It is unclear exactly causes restless legs syndrome, it has been linked to a variety of conditions. Some of these conditions include iron deficiency, kidney failure and dialysis, pregnancy, nerve abnormalities, and movement disorders.  CHECK FERRITIN


PLMD (Periodic Limb Movement Disorder)

Periodic limb movement disorder, or PLMD, is a condition that causes people to jerk and kick their legs every 20 to 40 seconds during sleep. As with RLS, PLMD often disrupts sleep — not only for the patient but the bed partner as well. One study found that roughly 40 percent of older adults have at least a mild form of PLMD. Most people develop restless legs syndrome after age 45. Women are nearly twice as likely as men to develop the disorder. If you have a family member with restless legs syndrome, you are more likely to develop the symptoms before you are 45 years old. More than half of people with restless legs syndrome have a pattern of it in their family, as the risk is about three to six times greater.


Both RLS and PLMD can be treated with dopamine agonists such as pramipexole or ropinirole.

REM Sleep Disorder

More common in men over the age of 50. 50% may develop PD or MSA within 3-4 years

REM sleep, or rapid eye movement sleep, is the most active stage of sleep where dreaming often occurs. During normal REM sleep, the eyes move back and forth beneath the eyelids, and muscles cannot move. In more severe forms of REM sleep behaviour disorder, the muscles become quite mobile and sufferers often act out their dreams.

Dementia / Delirium

19-44% complain of sleep disturbance, which includes abnormal night time behaviours such as confusion, agitation and walking around. This can lead to excessive daytime sleepiness which is linked to carer strain and increased rates of institutionalisation.

In care homes, severity of dementia is seen to correlate with severity of sleep disordered breathing.

Increased exposure to bright light shown to reduce agitation


Tips for improving sleep in the nursing home

  1.   Determine cause of sleep problem and initiate specific treatment
  2.   Limit naps to 1 h in the early afternoon
  3.   Adjust medications
  4.   Avoid all caffeine
  5.   Improve environment
  6.   Keep the environment dark at night
  7.   Keep the environment bright during the day
  8.   Keep the environment quiet at night
  9.   Match roommates

Example of staff wearing pyjamas at night on a ward…. Star and garter homes.

Factors influencing sleep associated with increased age


Many factors can cause insomnia. However, the most common reason older adults wake up at night is to go to the bathroom. Prostate enlargement in men and continence problems in women are often the cause. Unfortunately, waking up to go to the bathroom at night also places older adults at greater risk for falling.


Timing of carers

For those who are dependent on others to get in and out of bed.

Many older people also have habits that make it more difficult to get a good night’s sleep. They may nap more frequently during the day or may not exercise as much. Spending less time outdoors can reduce their exposure to sunlight and upset their sleep cycle. Drinking more alcohol or caffeine can keep them from falling asleep or staying asleep.


Reduced Exercise

Regular exercise is recognised to contribute to a good night’s sleep.


The Great British Bedtime Report 2013 by the Sleep Council


A small study of 17 people looked at sleep hygiene with (10) and without (6) exercise and found significant improvements in quality of sleep and daytime function.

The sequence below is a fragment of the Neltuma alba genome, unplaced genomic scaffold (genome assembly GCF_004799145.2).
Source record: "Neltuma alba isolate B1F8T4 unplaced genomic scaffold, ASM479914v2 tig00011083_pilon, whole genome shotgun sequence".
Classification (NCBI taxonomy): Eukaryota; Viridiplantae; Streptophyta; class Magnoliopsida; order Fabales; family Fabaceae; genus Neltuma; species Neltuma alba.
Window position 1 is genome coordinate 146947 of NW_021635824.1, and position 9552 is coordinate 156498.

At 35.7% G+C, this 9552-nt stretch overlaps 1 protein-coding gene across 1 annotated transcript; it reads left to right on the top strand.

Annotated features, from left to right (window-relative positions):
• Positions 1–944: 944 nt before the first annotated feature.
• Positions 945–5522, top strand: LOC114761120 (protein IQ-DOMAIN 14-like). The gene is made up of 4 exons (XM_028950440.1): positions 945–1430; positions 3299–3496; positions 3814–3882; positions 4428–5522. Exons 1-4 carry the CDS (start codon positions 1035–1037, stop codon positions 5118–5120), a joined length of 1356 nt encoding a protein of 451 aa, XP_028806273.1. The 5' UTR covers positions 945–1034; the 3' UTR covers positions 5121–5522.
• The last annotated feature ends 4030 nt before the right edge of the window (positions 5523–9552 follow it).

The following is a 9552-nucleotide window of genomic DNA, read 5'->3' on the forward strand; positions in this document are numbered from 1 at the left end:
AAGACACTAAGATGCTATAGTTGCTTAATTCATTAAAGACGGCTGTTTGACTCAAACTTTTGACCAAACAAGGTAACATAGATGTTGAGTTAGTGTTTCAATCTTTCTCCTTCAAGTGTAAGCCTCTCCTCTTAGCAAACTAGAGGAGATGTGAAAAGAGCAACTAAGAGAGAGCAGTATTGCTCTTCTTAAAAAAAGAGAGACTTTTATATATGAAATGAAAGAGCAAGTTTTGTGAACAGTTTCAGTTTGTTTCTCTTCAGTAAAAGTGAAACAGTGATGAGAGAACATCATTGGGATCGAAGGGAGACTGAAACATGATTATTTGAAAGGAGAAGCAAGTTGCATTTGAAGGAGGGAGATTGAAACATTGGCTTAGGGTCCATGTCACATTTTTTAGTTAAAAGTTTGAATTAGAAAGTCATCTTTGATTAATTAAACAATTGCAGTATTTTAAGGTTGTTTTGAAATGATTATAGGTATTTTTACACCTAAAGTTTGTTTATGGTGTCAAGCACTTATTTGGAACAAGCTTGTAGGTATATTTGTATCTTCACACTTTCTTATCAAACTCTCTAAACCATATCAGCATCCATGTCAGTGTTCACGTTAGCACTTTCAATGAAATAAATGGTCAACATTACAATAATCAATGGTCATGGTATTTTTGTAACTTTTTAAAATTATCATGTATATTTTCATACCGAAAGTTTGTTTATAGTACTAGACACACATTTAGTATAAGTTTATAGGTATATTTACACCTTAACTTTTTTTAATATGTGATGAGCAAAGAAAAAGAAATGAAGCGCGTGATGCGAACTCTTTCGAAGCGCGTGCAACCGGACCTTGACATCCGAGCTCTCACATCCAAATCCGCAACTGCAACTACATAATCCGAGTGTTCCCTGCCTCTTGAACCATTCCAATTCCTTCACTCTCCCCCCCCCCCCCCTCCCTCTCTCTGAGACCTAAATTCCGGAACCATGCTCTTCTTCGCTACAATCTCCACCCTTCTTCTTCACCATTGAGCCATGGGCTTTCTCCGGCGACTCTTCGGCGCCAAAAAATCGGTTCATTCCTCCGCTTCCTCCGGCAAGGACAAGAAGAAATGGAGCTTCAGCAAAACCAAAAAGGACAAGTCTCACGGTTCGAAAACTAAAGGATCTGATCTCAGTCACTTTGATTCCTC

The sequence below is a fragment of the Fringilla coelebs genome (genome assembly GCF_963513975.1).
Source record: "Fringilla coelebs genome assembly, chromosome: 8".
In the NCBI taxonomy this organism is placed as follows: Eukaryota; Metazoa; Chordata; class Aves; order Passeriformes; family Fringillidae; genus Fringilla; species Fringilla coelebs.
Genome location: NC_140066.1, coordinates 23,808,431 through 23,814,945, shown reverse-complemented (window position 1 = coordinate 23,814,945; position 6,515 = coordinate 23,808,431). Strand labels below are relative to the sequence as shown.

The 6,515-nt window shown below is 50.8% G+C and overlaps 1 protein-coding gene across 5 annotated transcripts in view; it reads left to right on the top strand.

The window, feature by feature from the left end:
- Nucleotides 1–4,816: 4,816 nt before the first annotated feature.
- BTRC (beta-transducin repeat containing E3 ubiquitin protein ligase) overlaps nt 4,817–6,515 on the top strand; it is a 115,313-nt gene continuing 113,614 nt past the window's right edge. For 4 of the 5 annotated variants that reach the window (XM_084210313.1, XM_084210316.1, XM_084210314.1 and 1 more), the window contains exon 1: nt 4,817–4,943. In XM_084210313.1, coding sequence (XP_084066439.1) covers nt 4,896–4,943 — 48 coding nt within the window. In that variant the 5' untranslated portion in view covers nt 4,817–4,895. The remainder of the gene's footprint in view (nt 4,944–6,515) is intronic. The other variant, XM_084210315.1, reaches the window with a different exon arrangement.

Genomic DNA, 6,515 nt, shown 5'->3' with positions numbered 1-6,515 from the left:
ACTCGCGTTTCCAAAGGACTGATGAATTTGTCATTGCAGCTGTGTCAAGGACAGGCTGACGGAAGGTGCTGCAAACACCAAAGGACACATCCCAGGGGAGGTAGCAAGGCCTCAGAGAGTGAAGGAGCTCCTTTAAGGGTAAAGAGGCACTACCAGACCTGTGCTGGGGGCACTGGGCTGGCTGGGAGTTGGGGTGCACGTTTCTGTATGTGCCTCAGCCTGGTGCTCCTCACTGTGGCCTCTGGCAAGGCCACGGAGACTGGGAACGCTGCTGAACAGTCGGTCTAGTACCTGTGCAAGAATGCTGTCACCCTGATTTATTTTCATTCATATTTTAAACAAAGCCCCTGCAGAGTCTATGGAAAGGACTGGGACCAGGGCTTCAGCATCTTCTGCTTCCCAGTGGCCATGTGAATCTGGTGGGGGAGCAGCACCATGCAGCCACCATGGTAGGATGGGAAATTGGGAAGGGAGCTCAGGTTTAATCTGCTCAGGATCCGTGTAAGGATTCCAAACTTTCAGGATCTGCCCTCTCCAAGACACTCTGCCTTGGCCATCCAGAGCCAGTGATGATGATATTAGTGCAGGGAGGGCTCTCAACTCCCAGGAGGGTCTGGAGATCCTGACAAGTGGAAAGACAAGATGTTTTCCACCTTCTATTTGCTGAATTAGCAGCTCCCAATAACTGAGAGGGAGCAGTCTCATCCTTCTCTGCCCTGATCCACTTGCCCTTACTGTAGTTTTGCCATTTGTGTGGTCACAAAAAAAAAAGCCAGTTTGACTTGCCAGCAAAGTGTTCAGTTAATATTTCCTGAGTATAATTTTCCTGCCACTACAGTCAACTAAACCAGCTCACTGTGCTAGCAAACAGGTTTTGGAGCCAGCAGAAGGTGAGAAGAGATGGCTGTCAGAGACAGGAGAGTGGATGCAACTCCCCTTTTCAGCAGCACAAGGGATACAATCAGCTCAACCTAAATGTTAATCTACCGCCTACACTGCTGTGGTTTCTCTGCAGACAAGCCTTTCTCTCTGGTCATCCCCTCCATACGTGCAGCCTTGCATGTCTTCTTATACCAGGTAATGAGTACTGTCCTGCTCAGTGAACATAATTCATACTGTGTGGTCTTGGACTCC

Aerobic exercise improves self reported sleep and quality of life in older adults with insomnia. Reid et. al Sleep 2010

Management Options


Helpful to keep a sleep diary for a week

Overnight sleep study, also called a polysomnogram, and/or a sleepiness, or a nap test – measures brain waves, heart rate, breathing patterns and body movements.

A common sleepiness test is the multiple sleep latency test. During this test, the person has an opportunity to nap every two hours during the daytime. If the person falls asleep too quickly it may mean that he or she has too much daytime sleepiness.


Sleep Hygiene

The term “sleep hygiene” refers to a series of healthy sleep habits that can improve sleep. These habits are a cornerstone of cognitive behavioural therapy, the most effective long-term treatment for people with chronic insomnia. CBT can help address the thoughts and behaviours that prevent person from sleeping well. It also includes techniques for stress reduction, relaxation and sleep schedule management. Benefits of CBT maintained at 3, 12 and 24 months compared with sedating medications.


Review medications may contribute including

  • Antihypertensives: alpha and beta blockers
  • Respiratory drugs like theophylline
  • Hormone treatments like steroids
  • Psychotropic medications
  • Antidepressants such as SSRIs and atypicals

No evidence of effectiveness of medications to improve sleep overall and there is concern for harm e.g. falls.



Curriculum Mapping:

This episode covers the following areas (n.b not all areas are covered in detail in this single episode):

Curriculum Area
NHS Knowledge Skills Framework Suitable to support staff at the following levels:

  • Personal and People Development: Levels 1-3
  • Service Improvement: Level 1 – 2
Foundation curriculum Section




Patient as centre of care

Communication with patients

Core Medical Training Neurology (Sleep)
GPVTS program Section 2.03 The GP in the Wider Professional Environment

  • Core Competence: Managing medical complexity

Section 3.05 – Managing older adults

  • Core Competence: Clinical management
  • Core Competence: Managing medical complexity
ANP (Draws from KSF) Section 9: CGA
Geriatric Medicine Training Curriculum Presentations of other illnesses in older adults